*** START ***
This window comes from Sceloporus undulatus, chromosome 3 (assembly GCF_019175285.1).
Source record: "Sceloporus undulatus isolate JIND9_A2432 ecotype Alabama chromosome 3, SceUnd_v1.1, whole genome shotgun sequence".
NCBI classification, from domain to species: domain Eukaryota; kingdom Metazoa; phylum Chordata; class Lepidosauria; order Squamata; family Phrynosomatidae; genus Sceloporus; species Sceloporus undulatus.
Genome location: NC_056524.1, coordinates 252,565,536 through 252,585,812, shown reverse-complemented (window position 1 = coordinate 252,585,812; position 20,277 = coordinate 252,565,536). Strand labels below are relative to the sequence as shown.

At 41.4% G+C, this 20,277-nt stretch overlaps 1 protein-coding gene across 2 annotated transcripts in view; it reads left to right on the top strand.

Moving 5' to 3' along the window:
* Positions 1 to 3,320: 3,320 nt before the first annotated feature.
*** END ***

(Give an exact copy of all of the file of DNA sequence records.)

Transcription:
This window comes from Sceloporus undulatus, chromosome 3 (assembly GCF_019175285.1).
Source record: "Sceloporus undulatus isolate JIND9_A2432 ecotype Alabama chromosome 3, SceUnd_v1.1, whole genome shotgun sequence".
NCBI classification, from domain to species: domain Eukaryota; kingdom Metazoa; phylum Chordata; class Lepidosauria; order Squamata; family Phrynosomatidae; genus Sceloporus; species Sceloporus undulatus.
Genome location: NC_056524.1, coordinates 252,565,536 through 252,585,812, shown reverse-complemented (window position 1 = coordinate 252,585,812; position 20,277 = coordinate 252,565,536). Strand labels below are relative to the sequence as shown.

At 41.4% G+C, this 20,277-nt stretch overlaps 1 protein-coding gene across 2 annotated transcripts in view; it reads left to right on the top strand.

Moving 5' to 3' along the window:
* Positions 1 to 3,320: 3,320 nt before the first annotated feature.